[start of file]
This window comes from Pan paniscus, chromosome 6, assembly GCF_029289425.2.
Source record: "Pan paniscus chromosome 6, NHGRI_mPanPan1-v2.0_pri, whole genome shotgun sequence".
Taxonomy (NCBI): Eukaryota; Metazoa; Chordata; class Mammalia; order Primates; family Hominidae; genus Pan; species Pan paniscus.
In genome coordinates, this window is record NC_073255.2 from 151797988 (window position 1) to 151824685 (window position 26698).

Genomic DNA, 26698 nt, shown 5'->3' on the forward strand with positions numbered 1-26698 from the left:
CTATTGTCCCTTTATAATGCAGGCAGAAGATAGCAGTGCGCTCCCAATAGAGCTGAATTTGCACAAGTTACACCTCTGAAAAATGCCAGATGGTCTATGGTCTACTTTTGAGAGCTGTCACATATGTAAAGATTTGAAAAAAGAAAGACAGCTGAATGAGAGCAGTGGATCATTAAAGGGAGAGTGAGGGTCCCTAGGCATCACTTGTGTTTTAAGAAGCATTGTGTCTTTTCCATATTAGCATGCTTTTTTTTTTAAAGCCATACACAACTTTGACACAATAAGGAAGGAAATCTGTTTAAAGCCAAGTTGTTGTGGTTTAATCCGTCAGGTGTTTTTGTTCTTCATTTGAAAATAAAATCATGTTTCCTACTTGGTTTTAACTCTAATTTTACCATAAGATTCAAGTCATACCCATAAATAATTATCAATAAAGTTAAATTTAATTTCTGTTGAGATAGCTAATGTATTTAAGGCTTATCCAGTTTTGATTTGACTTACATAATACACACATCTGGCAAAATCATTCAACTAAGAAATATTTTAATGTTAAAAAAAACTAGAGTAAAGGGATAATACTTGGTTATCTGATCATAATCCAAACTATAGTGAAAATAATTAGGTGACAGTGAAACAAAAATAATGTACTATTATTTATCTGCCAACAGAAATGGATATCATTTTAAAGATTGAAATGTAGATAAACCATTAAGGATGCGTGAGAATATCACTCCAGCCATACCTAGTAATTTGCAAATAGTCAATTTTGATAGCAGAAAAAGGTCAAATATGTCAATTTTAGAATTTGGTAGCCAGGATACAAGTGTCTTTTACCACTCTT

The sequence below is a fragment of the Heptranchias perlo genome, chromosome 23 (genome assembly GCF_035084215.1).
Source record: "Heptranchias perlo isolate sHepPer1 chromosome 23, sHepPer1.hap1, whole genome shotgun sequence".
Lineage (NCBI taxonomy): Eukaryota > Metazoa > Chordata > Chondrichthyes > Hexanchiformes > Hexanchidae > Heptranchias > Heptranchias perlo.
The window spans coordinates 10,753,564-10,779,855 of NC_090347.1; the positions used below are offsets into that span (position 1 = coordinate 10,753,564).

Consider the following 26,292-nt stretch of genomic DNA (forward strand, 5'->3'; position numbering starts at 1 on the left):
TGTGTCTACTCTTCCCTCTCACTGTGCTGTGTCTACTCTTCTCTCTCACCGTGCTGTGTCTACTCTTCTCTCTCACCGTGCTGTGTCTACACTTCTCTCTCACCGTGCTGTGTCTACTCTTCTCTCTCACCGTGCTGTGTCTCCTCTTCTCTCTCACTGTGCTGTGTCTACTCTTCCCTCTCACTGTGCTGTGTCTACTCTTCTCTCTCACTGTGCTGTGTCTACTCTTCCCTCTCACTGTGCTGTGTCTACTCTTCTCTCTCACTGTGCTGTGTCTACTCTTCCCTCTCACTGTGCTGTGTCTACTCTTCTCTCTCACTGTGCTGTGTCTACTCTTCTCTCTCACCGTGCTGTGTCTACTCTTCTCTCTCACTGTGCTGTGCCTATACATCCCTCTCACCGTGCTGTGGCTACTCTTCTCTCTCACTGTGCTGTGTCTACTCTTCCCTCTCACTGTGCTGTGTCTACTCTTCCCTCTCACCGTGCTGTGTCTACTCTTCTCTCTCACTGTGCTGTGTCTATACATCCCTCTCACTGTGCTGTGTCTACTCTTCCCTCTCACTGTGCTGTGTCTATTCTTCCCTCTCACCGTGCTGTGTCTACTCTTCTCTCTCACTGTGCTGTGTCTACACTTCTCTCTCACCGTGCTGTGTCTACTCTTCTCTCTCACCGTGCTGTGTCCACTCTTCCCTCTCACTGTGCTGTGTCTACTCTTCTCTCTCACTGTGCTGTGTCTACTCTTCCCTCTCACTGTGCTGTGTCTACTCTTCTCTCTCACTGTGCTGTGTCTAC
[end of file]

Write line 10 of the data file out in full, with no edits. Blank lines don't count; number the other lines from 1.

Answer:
The window spans coordinates 10,753,564-10,779,855 of NC_090347.1; the positions used below are offsets into that span (position 1 = coordinate 10,753,564).